By Emily Codik
By Valeria Nekhim
By Hannah Sentenac
By Valeria Nekhim
By Carla Torres
By Emily Codik
By Carina Ost
By Laine Doss
It seems like only months ago that the new restaurant Oaxaca was moving into the 26-seat space on Washington Avenue now occupied by Ernie's Amazing Burgers. As a matter of fact, it was just a few months ago. But Oaxaca is no more. Never was, really. For unknown reasons the owners never bothered to incorporate that region's cuisine (some of Mexico's finest) in their menu. I suppose they called it Oaxaca because it sounded good. Ernie's now inhabits this rectangular room, and it has inherited not just the contemporary décor of its predecessor but also the ghosts of deceptive promotion.
Here's what the owners of Ernie's should have done: researched hamburgers in cookbooks and food magazines. Eaten at places renowned for great burgers, even if it meant traipsing outside Miami-Dade County. Sampled different types of buns from bread wholesalers until they found the best. Experimented with seasonings and created signature garnishes or relishes or dressings. Come up, in other words, with an amazing hamburger.
Here's what the owners of Ernie's did: came up with a plan to serve a grilled eight-ounce patty of chopped meat on a regular bun, with tomato, red onion, field greens, and French fries on the side, for $5.95 (extras are 75 cents each). It's a decent burger, nice and fat, but there is nothing amazing about it. Unfortunately this is not just Ernie's problem but is standard operating procedure for many South Florida restaurateurs. Instead of putting in the effort to create great food, they put their energies into producing clever names and effective marketing strategies to make us think it's great. LBJ had a term for this: big hat, no cattle.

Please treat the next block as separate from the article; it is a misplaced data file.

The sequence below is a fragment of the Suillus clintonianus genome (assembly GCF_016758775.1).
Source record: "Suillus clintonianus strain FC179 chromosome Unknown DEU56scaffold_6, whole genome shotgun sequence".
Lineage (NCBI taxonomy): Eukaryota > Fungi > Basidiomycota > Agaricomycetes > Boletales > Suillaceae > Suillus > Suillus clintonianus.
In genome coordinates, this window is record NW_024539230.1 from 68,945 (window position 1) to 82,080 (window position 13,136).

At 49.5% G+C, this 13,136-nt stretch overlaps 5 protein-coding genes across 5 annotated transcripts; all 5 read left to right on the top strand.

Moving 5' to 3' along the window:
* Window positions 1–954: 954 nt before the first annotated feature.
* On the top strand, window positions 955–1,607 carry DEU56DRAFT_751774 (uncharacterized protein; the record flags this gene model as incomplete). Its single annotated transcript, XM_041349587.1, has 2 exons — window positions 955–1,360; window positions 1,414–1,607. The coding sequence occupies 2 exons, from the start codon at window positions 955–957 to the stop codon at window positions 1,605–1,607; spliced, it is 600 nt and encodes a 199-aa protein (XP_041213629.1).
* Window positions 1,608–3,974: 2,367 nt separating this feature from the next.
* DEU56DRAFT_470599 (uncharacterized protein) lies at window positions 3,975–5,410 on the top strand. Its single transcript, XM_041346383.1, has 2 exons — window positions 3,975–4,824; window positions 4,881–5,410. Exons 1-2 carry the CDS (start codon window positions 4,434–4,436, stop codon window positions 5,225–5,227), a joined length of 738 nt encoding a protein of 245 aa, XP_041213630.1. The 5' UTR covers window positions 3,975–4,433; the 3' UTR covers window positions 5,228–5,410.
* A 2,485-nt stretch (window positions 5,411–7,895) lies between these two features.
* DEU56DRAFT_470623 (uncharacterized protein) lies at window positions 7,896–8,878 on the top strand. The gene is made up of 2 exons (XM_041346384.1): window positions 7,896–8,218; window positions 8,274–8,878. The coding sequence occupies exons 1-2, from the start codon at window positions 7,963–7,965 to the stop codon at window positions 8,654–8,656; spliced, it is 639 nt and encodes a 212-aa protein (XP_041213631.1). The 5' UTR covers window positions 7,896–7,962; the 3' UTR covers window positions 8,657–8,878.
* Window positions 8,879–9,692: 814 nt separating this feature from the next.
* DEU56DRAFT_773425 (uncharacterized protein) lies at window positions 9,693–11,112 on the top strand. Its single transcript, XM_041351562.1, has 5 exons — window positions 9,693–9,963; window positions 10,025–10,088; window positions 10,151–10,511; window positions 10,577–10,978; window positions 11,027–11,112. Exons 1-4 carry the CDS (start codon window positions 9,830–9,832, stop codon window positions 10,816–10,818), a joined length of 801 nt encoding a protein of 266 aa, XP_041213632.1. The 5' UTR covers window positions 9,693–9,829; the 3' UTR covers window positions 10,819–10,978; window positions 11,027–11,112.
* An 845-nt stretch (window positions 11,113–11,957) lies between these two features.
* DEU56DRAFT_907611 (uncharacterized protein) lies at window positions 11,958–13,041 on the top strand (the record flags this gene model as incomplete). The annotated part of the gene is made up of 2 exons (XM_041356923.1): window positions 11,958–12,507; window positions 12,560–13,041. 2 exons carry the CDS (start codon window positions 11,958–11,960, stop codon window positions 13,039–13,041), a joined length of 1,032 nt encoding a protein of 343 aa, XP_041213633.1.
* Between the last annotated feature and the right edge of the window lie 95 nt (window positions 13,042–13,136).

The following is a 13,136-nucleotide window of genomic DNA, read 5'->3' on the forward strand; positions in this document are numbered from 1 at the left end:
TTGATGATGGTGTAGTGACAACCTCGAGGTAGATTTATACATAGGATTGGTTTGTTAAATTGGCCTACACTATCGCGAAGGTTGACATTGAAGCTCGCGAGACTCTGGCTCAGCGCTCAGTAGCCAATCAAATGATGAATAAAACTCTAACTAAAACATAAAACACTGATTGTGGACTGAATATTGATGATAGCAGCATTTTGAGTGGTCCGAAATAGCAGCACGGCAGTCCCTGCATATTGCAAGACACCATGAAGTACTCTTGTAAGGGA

Ernie's also serves salmon, turkey, and veggie burgers, sandwiches, salads, and sides. On one occasion, when the restaurant was practically empty, it took 25 minutes to get a tuna sandwich and potato salad to go, a dubious feat made possible only by a front-and-back-of-the-house team effort of astounding neglect (although they were, I'll admit, friendly people, and apologetic about the whole thing). As for the tuna salad, it was filled with chopped peppers, red onion, and carrots, but the sandwich was marred by slimy field greens and a "baguette" that turned out to be a plain old sandwich loaf. I took just one regrettable bite of the commercially made potato salad. It was old.
Hype has always played a part in the restaurant business (Letterman used to walk the streets interviewing coffee shop owners who had signs in their windows proclaiming, "The World's Best Cup of Coffee"), but the supporting role of pride in product increasingly has been written out of the script. Take Ernie's French fries -- please. They're the same crappy frozen ones served in coffee shops: wide, flat, and insipidly pale. Those research sources for burgers are also available for anyone interested in making superior French fries. You'd think the owners of a business that specializes in serving these two foods would be among those most interested in acquiring such knowledge, but apparently not. Now that's amazing.